Saturday, February 26, 2011

Crispy wontons with sweet-sour sauce

Here's the column I wrote for Chinese New Year recently.

At Chinese New Year, Chinese families customarily indulge on foods considered to bring wealth and luck.

Orange or gold-colored edibles symbolize money, as do those that are round like coins. But most interesting to me, and the tastiest, are stuffed dumplings, whose shape conjures up a full money bag.

Here for the Year of the Rabbit is a special dumpling, crispy fried wontons and a sweet and sour sauce to dip them in. Wontons usually are stuffed with pork, or sometimes with chicken, duck or shrimp, but I offer a vegetarian alternative, too.

This recipe serves six as an appetizer.

They typically go with beer. Chinese beers, like many East Asian beers, are lager style and fairly low in hops. For wine, try a chilled sauvignon blanc, albariño or dry rosé.

Crispy Wontons

1 package wonton skins (available frozen at Asian groceries)
3/4 pound ground pork or chicken*
2 teaspoons cornstarch
1/2 teaspoon sugar
1/8 teaspoon black pepper
1/2 teaspoon salt
1/4 inch fresh ginger, finely minced
21/2 teaspoons soy sauce
3/4 teaspoon Asian sesame oil (available at Asian groceries)
Canola or vegetable oil for frying

Thaw wonton skins in their package, refrigerated for a day or at room temperature for a few hours.

Make sweet-sour dipping sauce (recipe below).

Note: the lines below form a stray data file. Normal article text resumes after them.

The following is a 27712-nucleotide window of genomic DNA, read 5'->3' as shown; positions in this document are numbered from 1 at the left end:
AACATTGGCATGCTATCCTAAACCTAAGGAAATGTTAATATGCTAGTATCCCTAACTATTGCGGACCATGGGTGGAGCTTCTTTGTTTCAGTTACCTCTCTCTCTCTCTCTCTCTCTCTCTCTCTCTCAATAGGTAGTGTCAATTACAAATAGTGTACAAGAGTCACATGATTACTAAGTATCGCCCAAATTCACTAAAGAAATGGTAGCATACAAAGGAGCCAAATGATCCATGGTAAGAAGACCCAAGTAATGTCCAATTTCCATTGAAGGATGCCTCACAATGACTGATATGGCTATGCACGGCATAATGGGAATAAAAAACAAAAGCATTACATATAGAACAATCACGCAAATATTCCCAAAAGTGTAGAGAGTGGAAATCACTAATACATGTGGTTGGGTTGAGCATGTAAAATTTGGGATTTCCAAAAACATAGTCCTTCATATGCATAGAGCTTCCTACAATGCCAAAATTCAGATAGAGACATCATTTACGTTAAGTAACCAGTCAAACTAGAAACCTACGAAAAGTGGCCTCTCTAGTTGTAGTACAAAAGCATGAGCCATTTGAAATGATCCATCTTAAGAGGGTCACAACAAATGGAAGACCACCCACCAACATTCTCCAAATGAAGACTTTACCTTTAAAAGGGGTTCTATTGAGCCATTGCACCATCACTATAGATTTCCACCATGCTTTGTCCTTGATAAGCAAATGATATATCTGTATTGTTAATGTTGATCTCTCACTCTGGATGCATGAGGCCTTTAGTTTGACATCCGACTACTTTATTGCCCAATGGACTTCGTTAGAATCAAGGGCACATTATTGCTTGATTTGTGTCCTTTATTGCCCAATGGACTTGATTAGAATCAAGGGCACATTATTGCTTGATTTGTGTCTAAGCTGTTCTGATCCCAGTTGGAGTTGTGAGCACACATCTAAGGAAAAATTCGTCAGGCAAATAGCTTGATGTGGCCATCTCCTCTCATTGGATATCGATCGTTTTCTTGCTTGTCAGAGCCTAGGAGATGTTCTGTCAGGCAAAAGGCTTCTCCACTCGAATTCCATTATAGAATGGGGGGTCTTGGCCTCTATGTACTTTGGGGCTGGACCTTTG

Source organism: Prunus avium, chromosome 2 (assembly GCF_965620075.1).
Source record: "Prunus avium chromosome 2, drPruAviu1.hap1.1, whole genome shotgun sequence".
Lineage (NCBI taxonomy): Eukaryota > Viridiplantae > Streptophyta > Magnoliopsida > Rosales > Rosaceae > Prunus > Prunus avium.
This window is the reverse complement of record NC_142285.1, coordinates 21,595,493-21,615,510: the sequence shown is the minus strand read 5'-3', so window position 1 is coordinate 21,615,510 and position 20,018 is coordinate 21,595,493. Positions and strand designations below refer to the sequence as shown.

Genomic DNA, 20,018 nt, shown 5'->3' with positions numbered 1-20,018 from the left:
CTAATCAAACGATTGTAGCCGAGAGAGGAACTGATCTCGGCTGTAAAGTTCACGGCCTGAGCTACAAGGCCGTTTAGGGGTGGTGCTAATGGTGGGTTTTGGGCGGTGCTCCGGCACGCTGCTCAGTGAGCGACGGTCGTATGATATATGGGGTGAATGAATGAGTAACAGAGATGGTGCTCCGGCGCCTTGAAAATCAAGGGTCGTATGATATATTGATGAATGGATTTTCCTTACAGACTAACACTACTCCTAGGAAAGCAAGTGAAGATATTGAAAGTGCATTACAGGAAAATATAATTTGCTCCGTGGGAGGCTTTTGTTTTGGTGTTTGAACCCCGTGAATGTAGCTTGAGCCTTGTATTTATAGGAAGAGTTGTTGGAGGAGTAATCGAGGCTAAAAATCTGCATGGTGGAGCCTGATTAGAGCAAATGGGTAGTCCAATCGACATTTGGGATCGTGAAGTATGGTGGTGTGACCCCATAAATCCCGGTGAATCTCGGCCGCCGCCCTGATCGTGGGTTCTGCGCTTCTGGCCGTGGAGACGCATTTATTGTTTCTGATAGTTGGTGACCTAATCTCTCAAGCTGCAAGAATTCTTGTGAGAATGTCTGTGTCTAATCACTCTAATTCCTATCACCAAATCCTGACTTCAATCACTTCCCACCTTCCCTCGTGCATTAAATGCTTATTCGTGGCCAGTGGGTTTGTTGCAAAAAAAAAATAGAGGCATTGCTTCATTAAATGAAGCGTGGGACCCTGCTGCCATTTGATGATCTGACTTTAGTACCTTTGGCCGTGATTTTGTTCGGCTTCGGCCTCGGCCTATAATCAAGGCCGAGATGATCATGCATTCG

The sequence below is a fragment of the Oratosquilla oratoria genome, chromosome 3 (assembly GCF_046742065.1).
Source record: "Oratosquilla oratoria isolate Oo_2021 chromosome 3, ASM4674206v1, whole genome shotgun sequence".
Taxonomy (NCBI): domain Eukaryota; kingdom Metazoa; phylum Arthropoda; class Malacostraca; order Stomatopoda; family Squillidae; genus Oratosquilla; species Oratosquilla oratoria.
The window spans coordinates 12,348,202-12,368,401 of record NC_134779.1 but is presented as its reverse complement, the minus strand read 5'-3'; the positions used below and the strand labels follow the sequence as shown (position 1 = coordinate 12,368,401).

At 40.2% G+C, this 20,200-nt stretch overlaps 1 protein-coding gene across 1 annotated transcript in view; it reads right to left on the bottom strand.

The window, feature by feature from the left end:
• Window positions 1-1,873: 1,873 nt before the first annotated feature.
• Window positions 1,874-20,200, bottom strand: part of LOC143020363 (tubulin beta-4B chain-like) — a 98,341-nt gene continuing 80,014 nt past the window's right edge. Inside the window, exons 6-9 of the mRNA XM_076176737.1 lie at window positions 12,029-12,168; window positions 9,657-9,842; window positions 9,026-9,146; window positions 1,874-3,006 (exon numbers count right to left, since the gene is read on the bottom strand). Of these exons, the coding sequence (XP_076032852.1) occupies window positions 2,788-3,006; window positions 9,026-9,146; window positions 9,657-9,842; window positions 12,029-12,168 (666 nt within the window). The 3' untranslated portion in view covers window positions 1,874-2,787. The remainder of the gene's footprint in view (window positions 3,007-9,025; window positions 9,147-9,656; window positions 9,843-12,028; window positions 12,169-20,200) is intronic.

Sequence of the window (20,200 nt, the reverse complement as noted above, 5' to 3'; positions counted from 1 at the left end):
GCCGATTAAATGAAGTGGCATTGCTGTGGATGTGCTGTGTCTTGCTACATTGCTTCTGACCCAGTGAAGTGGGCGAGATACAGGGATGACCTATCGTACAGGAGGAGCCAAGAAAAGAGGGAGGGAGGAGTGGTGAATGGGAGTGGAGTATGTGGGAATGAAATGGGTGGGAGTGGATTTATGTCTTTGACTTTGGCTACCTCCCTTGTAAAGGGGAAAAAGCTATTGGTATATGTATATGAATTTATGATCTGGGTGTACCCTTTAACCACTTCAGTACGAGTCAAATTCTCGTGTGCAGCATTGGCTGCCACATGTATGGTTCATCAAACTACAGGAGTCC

Combine ground meat, cornstarch, sugar, pepper, salt, minced ginger and soy sauce. Add sesame oil and mix well.

Use 24 to 30 wonton skins. Divide filling into the same number of portions. Place one portion in the center of a skin.

Moisten entire edge of skin with a finger dipped in water.

Fold skin diagonally over filling and place the two points a quarter inch apart from each other. Seal up the skin all around, gently squeezing out any air.

The two opposite points at the fold can then (optionally) be stuck together with a bit of water to make a crown-shaped wonton.

Place stuffed wontons on a tray until ready to cook. Cover with a clean kitchen towel.

Heat oil 11/2 inches deep in a wok or small pot to medium hot (test by frying a bit of wonton skin, which should brown in about 20 seconds). Adjust heat up or down as necessary.

Fry wontons 5 or 6 at a time, turning them frequently, until deep golden colored, but not brown. Lift out with a slotted spoon or tongs, and drain on paper towel.

Arrange on a platter, accompanied by dipping sauce in small serving dishes where diners can reach them.

* Note: For a vegetarian version, replace meat with 1 block tofu, frozen, thawed, squeezed out and mashed up with a fork. Increase ginger to 1/2 inch, sesame oil to 1 teaspoon and add 1 small scallion (green onion), finely minced. Several dried Asian mushrooms (shiitake), soaked in warm water 20 minutes, stem discarded, caps minced, also can be added, if desired.

Sweet-Sour Dipping Sauce

6 tablespoons sugar, part of it brown
6 tablespoons white vinegar
3 tablespoons water
2 tablespoons apricot preserves or 1 tablespoon tomato catsup
1/2 teaspoon cornstarch
1/8 teaspoon salt
1 clove garlic, bruised
1/4 teaspoon sesame oil (available at Asian groceries)

Mix all ingredients except sesame oil in stainless steel or enamel (not aluminum or cast iron) pan.

Bring to a boil, then simmer 30 seconds, stirring.

Remove from heat. Stir in sesame oil. Let cool. Remove garlic.

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